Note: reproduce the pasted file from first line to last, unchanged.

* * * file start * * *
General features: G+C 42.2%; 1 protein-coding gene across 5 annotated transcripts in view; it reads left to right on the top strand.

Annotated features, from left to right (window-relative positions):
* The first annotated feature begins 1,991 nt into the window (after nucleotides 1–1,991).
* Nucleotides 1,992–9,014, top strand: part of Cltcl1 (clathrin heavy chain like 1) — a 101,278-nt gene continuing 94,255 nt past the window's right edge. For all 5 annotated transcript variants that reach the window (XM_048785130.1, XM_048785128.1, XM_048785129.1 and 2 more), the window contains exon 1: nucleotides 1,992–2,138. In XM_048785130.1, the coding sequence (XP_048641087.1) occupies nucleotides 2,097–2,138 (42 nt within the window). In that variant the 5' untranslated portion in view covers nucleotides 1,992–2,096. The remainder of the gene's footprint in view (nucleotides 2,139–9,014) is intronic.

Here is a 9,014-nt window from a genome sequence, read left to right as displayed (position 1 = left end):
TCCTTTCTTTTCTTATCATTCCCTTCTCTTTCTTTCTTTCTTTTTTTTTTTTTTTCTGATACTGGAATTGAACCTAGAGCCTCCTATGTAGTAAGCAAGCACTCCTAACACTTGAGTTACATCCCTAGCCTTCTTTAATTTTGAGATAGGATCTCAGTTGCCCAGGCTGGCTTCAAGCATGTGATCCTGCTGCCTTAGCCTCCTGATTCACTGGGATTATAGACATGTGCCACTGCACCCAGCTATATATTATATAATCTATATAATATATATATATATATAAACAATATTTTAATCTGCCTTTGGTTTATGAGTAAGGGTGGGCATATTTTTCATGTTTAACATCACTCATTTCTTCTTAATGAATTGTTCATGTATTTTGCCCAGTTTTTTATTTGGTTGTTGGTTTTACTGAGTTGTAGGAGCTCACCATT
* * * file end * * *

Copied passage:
General features: G+C 42.2%; 1 protein-coding gene across 5 annotated transcripts in view; it reads left to right on the top strand.

Annotated features, from left to right (window-relative positions):
* The first annotated feature begins 1,991 nt into the window (after nucleotides 1–1,991).
* Nucleotides 1,992–9,014, top strand: part of Cltcl1 (clathrin heavy chain like 1) — a 101,278-nt gene continuing 94,255 nt past the window's right edge. For all 5 annotated transcript variants that reach the window (XM_048785130.1, XM_048785128.1, XM_048785129.1 and 2 more), the window contains exon 1: nucleotides 1,992–2,138. In XM_048785130.1, the coding sequence (XP_048641087.1) occupies nucleotides 2,097–2,138 (42 nt within the window). In that variant the 5' untranslated portion in view covers nucleotides 1,992–2,096. The remainder of the gene's footprint in view (nucleotides 2,139–9,014) is intronic.

Here is a 9,014-nt window from a genome sequence, read left to right as displayed (position 1 = left end):
TCCTTTCTTTTCTTATCATTCCCTTCTCTTTCTTTCTTTCTTTTTTTTTTTTTTTCTGATACTGGAATTGAACCTAGAGCCTCCTATGTAGTAAGCAAGCACTCCTAACACTTGAGTTACATCCCTAGCCTTCTTTAATTTTGAGATAGGATCTCAGTTGCCCAGGCTGGCTTCAAGCATGTGATCCTGCTGCCTTAGCCTCCTGATTCACTGGGATTATAGACATGTGCCACTGCACCCAGCTATATATTATATAATCTATATAATATATATATATATATAAACAATATTTTAATCTGCCTTTGGTTTATGAGTAAGGGTGGGCATATTTTTCATGTTTAACATCACTCATTTCTTCTTAATGAATTGTTCATGTATTTTGCCCAGTTTTTTATTTGGTTGTTGGTTTTACTGAGTTGTAGGAGCTCACCATT